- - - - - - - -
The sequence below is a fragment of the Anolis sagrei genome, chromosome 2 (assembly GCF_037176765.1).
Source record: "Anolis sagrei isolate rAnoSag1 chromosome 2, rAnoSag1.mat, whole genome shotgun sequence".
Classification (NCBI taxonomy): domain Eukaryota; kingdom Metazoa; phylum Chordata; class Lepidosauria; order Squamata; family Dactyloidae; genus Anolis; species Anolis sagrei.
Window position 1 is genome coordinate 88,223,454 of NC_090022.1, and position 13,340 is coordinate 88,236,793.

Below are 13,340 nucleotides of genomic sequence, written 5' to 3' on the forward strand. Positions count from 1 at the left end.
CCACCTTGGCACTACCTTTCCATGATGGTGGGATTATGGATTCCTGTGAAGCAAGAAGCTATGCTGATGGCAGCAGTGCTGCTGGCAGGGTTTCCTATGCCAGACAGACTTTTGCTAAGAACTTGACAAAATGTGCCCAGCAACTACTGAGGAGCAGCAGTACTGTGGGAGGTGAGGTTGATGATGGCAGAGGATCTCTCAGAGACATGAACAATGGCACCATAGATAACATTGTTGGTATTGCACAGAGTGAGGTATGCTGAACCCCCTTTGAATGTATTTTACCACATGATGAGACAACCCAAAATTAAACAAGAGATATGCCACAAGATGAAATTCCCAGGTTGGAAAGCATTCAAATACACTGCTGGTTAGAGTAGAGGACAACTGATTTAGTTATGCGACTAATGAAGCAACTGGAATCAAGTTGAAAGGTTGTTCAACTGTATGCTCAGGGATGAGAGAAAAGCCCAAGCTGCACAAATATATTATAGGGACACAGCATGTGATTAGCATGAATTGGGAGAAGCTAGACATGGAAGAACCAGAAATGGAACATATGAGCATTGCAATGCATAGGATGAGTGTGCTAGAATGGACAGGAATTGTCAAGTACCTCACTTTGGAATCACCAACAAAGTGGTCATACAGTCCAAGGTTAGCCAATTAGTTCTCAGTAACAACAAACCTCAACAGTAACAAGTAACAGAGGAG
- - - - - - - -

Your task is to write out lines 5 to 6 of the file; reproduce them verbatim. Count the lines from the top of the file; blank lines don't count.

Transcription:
Below are 13,340 nucleotides of genomic sequence, written 5' to 3' on the forward strand. Positions count from 1 at the left end.
CCACCTTGGCACTACCTTTCCATGATGGTGGGATTATGGATTCCTGTGAAGCAAGAAGCTATGCTGATGGCAGCAGTGCTGCTGGCAGGGTTTCCTATGCCAGACAGACTTTTGCTAAGAACTTGACAAAATGTGCCCAGCAACTACTGAGGAGCAGCAGTACTGTGGGAGGTGAGGTTGATGATGGCAGAGGATCTCTCAGAGACATGAACAATGGCACCATAGATAACATTGTTGGTATTGCACAGAGTGAGGTATGCTGAACCCCCTTTGAATGTATTTTACCACATGATGAGACAACCCAAAATTAAACAAGAGATATGCCACAAGATGAAATTCCCAGGTTGGAAAGCATTCAAATACACTGCTGGTTAGAGTAGAGGACAACTGATTTAGTTATGCGACTAATGAAGCAACTGGAATCAAGTTGAAAGGTTGTTCAACTGTATGCTCAGGGATGAGAGAAAAGCCCAAGCTGCACAAATATATTATAGGGACACAGCATGTGATTAGCATGAATTGGGAGAAGCTAGACATGGAAGAACCAGAAATGGAACATATGAGCATTGCAATGCATAGGATGAGTGTGCTAGAATGGACAGGAATTGTCAAGTACCTCACTTTGGAATCACCAACAAAGTGGTCATACAGTCCAAGGTTAGCCAATTAGTTCTCAGTAACAACAAACCTCAACAGTAACAAGTAACAGAGGAG